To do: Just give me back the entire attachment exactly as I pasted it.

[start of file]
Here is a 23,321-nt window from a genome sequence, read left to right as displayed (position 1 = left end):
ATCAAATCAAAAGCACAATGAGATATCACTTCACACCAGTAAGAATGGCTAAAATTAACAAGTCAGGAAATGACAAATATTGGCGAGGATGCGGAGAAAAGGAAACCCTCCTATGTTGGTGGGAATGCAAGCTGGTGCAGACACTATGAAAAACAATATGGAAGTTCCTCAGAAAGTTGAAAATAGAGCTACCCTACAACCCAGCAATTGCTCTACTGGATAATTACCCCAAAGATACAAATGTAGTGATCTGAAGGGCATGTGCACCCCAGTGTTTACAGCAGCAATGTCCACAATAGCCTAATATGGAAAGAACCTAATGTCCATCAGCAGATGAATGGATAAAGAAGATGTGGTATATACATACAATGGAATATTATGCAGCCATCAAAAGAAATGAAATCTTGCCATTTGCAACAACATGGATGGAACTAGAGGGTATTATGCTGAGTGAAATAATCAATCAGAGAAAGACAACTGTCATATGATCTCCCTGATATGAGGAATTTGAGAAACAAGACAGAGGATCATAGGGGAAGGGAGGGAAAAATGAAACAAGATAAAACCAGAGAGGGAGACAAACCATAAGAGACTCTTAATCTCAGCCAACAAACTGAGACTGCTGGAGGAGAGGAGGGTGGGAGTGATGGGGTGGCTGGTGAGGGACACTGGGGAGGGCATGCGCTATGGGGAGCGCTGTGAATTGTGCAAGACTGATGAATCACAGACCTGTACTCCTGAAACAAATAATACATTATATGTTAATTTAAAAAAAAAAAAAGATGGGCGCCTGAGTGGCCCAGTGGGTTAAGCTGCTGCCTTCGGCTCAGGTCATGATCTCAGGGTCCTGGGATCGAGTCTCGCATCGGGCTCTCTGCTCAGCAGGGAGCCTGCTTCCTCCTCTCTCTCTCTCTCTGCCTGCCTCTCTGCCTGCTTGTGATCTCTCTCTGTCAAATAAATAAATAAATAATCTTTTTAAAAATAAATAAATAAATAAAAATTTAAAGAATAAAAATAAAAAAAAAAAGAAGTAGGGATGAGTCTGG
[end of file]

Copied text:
Here is a 23,321-nt window from a genome sequence, read left to right as displayed (position 1 = left end):
ATCAAATCAAAAGCACAATGAGATATCACTTCACACCAGTAAGAATGGCTAAAATTAACAAGTCAGGAAATGACAAATATTGGCGAGGATGCGGAGAAAAGGAAACCCTCCTATGTTGGTGGGAATGCAAGCTGGTGCAGACACTATGAAAAACAATATGGAAGTTCCTCAGAAAGTTGAAAATAGAGCTACCCTACAACCCAGCAATTGCTCTACTGGATAATTACCCCAAAGATACAAATGTAGTGATCTGAAGGGCATGTGCACCCCAGTGTTTACAGCAGCAATGTCCACAATAGCCTAATATGGAAAGAACCTAATGTCCATCAGCAGATGAATGGATAAAGAAGATGTGGTATATACATACAATGGAATATTATGCAGCCATCAAAAGAAATGAAATCTTGCCATTTGCAACAACATGGATGGAACTAGAGGGTATTATGCTGAGTGAAATAATCAATCAGAGAAAGACAACTGTCATATGATCTCCCTGATATGAGGAATTTGAGAAACAAGACAGAGGATCATAGGGGAAGGGAGGGAAAAATGAAACAAGATAAAACCAGAGAGGGAGACAAACCATAAGAGACTCTTAATCTCAGCCAACAAACTGAGACTGCTGGAGGAGAGGAGGGTGGGAGTGATGGGGTGGCTGGTGAGGGACACTGGGGAGGGCATGCGCTATGGGGAGCGCTGTGAATTGTGCAAGACTGATGAATCACAGACCTGTACTCCTGAAACAAATAATACATTATATGTTAATTTAAAAAAAAAAAAAGATGGGCGCCTGAGTGGCCCAGTGGGTTAAGCTGCTGCCTTCGGCTCAGGTCATGATCTCAGGGTCCTGGGATCGAGTCTCGCATCGGGCTCTCTGCTCAGCAGGGAGCCTGCTTCCTCCTCTCTCTCTCTCTCTGCCTGCCTCTCTGCCTGCTTGTGATCTCTCTCTGTCAAATAAATAAATAAATAATCTTTTTAAAAATAAATAAATAAATAAAAATTTAAAGAATAAAAATAAAAAAAAAAAGAAGTAGGGATGAGTCTGG